I’ve worked as a civil engineer in highways for the last 25 years and I specialise in continuous improvement through the Lean Six Sigma approach. I currently manage the National Highways Scheme Delivery Framework (SDF) in the South Super Region as well as supporting continuous improvement for change management across WSP’s infrastructure business.
Using the voice of the customer
Engineers love solutions, but it’s tempting for us to leap too quickly to a solution without considering different perspectives. When we train our teams to use the voice of the customer tool, we get them to think deeply about everyone who might be involved or affected by a project before devising a solution.
For something like a bridge widening scheme, this could include not only drivers but local businesses, operators of nearby sports facilities, schools and residents. It’s amazing how many people works can affect. Thinking about all these people and their needs enables our engineers to target delivery and work with their clients – whether that’s National Highways, a local authority or a housing developer – to understand and mitigate the potential impact.
Complementing the voice of the customer is something we call a quad of aims. This uses key questions as a constant reminder of the purpose, customers, deliverables and measures of success for a project – preventing scope creep. It includes the crucial question, “How do we know when we’re finished?” which enables us to pinpoint what the client will get for their money. Any ideas for further improvements can be reviewed against this and budgeted.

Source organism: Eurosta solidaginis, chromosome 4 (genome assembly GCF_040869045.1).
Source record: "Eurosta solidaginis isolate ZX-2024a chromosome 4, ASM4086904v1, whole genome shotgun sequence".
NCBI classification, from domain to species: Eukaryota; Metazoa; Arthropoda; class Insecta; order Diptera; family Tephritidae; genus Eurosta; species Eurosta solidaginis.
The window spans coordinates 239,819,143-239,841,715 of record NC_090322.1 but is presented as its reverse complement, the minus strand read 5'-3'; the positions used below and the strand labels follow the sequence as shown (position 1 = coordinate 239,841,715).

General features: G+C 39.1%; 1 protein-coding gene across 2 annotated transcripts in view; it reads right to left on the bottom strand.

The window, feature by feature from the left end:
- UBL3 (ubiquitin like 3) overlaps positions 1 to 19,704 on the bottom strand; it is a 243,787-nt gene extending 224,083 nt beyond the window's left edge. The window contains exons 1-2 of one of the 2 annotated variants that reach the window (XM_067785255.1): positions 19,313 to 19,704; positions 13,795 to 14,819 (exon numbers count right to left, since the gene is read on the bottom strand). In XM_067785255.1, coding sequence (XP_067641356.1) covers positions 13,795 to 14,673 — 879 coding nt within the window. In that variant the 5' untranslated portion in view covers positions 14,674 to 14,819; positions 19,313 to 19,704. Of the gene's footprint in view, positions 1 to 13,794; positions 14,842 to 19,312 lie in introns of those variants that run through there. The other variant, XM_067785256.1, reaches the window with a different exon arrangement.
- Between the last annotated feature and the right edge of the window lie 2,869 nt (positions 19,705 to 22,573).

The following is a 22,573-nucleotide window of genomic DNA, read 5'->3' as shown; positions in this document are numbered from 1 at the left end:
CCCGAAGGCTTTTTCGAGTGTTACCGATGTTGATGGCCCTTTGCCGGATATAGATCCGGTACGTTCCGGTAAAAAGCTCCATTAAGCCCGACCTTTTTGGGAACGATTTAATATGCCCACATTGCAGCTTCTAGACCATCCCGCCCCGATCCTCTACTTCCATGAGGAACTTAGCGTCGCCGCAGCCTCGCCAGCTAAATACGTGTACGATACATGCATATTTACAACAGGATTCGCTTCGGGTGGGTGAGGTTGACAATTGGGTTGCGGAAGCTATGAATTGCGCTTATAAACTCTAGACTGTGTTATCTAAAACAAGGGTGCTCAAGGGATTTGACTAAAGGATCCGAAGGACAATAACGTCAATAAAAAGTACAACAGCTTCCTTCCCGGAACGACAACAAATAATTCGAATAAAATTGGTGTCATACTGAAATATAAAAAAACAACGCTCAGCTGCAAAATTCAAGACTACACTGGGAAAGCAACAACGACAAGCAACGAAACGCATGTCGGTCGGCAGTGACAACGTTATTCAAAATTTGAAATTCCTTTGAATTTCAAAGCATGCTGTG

Embedding continuous improvement
Thinking hard about different customers and their needs is part of the wider effort we make to support and empower our people to find and implement better ways of working. Anyone in our transport and infrastructure business can contribute ideas to our I3B database and we work with the business leaders to decide how best to take them forward using continuous improvement methodologies and recognised Lean development.
Our goal is to implement a culture change for continuous improvement, just as the industry has done for health and safety. When I did my undergraduate sandwich year in 1986, I worked on the last contract for the construction of the M25. In those days, it seemed, the only people wearing hard hats were the civil engineers when the press team were there or the people putting up wooden formwork – and that was because they used the hats to carry their nails. A site in the UK today looks very different, with safety boots, high-vis clothing, goggles and hard hats in abundance.